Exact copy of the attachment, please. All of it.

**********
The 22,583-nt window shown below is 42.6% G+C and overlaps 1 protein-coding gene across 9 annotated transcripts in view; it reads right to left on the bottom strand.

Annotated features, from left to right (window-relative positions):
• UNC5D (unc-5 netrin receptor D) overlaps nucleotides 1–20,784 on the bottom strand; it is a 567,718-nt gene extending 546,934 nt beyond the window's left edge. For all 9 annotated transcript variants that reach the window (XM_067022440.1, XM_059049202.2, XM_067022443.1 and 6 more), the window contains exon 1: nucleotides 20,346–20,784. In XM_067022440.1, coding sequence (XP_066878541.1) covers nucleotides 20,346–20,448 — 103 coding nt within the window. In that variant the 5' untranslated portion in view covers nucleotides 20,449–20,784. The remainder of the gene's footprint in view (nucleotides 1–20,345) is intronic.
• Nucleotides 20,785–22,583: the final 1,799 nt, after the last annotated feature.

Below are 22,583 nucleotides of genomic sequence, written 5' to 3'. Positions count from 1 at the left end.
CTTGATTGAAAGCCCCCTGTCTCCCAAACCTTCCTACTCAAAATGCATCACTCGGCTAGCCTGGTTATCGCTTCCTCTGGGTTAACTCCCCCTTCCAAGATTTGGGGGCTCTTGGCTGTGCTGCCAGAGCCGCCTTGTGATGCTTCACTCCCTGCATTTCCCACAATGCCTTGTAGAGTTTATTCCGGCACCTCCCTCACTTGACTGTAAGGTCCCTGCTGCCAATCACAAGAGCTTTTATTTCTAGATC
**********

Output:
The 22,583-nt window shown below is 42.6% G+C and overlaps 1 protein-coding gene across 9 annotated transcripts in view; it reads right to left on the bottom strand.

Annotated features, from left to right (window-relative positions):
• UNC5D (unc-5 netrin receptor D) overlaps nucleotides 1–20,784 on the bottom strand; it is a 567,718-nt gene extending 546,934 nt beyond the window's left edge. For all 9 annotated transcript variants that reach the window (XM_067022440.1, XM_059049202.2, XM_067022443.1 and 6 more), the window contains exon 1: nucleotides 20,346–20,784. In XM_067022440.1, coding sequence (XP_066878541.1) covers nucleotides 20,346–20,448 — 103 coding nt within the window. In that variant the 5' untranslated portion in view covers nucleotides 20,449–20,784. The remainder of the gene's footprint in view (nucleotides 1–20,345) is intronic.
• Nucleotides 20,785–22,583: the final 1,799 nt, after the last annotated feature.

Below are 22,583 nucleotides of genomic sequence, written 5' to 3'. Positions count from 1 at the left end.
CTTGATTGAAAGCCCCCTGTCTCCCAAACCTTCCTACTCAAAATGCATCACTCGGCTAGCCTGGTTATCGCTTCCTCTGGGTTAACTCCCCCTTCCAAGATTTGGGGGCTCTTGGCTGTGCTGCCAGAGCCGCCTTGTGATGCTTCACTCCCTGCATTTCCCACAATGCCTTGTAGAGTTTATTCCGGCACCTCCCTCACTTGACTGTAAGGTCCCTGCTGCCAATCACAAGAGCTTTTATTTCTAGATC